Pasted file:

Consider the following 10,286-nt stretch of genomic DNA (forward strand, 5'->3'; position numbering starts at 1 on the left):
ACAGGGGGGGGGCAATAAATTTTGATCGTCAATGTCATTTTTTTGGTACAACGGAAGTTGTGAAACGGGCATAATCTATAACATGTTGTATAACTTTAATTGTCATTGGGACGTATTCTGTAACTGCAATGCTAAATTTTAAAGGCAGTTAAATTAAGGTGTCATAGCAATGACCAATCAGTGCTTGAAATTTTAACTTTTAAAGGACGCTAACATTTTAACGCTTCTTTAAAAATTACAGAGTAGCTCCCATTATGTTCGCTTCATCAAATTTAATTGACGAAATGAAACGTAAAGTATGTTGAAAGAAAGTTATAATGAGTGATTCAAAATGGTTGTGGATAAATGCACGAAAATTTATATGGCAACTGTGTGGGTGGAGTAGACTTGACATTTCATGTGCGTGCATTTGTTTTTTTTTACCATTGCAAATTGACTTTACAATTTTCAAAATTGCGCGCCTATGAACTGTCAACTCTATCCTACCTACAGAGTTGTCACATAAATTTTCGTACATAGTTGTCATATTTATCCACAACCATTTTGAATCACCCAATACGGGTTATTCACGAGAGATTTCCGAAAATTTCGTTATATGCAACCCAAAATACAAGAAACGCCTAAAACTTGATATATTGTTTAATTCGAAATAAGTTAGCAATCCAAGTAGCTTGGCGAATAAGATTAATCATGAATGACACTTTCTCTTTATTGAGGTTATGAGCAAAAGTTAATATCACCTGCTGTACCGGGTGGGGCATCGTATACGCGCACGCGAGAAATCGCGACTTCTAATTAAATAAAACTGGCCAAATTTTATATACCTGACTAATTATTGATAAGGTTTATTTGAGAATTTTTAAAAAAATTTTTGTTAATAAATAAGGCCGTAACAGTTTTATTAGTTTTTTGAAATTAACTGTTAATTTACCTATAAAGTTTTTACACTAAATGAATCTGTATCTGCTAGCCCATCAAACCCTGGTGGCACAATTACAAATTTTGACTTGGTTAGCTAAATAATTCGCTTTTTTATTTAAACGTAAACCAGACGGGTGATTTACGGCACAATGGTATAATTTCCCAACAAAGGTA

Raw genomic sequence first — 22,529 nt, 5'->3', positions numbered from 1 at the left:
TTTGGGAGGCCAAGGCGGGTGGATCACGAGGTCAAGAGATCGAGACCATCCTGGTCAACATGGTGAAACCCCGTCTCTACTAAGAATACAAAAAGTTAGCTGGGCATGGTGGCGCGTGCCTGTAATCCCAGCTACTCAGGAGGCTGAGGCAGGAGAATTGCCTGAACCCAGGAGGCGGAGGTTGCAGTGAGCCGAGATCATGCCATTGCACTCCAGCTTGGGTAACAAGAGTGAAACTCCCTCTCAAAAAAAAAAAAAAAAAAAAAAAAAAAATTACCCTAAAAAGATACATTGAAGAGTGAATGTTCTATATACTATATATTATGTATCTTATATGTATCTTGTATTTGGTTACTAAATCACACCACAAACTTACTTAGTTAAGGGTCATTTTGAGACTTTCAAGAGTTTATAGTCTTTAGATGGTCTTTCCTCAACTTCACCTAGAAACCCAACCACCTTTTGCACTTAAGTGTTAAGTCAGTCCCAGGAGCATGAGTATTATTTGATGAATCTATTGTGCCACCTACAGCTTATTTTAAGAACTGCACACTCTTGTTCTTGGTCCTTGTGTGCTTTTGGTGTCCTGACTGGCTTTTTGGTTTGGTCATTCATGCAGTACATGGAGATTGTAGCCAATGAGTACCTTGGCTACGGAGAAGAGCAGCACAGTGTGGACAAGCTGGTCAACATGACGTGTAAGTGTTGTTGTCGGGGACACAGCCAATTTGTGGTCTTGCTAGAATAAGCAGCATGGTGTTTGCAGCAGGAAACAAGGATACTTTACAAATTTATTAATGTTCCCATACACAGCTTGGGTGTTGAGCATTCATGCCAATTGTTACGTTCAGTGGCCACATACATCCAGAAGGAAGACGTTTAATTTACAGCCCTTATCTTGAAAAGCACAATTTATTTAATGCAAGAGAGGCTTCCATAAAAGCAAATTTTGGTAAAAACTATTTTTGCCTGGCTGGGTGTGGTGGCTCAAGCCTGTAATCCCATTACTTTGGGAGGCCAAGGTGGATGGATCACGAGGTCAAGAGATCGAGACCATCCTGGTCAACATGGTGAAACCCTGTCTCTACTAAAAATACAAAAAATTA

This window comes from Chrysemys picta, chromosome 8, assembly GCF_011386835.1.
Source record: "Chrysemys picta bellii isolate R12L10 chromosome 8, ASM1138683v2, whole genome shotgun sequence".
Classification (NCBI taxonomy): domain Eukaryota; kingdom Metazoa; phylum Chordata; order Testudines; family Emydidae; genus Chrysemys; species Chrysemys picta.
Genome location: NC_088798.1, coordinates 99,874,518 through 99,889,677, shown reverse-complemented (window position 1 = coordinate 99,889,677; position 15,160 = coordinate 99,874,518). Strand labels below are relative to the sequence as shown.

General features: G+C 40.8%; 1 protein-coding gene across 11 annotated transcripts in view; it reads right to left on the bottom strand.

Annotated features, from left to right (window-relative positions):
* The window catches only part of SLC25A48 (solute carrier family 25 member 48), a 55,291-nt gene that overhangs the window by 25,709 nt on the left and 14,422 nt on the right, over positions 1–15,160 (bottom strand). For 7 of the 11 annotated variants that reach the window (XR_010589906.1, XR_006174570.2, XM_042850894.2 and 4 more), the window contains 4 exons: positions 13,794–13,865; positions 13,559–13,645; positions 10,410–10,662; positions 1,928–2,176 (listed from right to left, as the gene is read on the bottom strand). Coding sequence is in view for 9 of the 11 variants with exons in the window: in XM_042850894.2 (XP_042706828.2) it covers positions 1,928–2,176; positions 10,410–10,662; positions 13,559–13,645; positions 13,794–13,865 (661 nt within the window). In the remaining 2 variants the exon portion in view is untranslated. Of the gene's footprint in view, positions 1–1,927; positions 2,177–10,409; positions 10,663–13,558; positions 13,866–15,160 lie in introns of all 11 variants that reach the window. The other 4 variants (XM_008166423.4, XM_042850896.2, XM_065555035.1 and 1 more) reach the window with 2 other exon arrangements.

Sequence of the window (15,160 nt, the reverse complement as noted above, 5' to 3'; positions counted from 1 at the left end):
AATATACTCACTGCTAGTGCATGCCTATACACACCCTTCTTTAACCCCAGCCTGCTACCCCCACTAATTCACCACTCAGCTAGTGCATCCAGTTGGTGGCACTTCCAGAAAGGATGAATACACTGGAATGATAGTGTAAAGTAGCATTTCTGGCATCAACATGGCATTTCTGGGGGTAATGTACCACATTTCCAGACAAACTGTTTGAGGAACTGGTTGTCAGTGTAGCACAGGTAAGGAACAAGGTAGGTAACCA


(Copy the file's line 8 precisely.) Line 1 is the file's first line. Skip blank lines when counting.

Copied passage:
Genome location: NC_088798.1, coordinates 99,874,518 through 99,889,677, shown reverse-complemented (window position 1 = coordinate 99,889,677; position 15,160 = coordinate 99,874,518). Strand labels below are relative to the sequence as shown.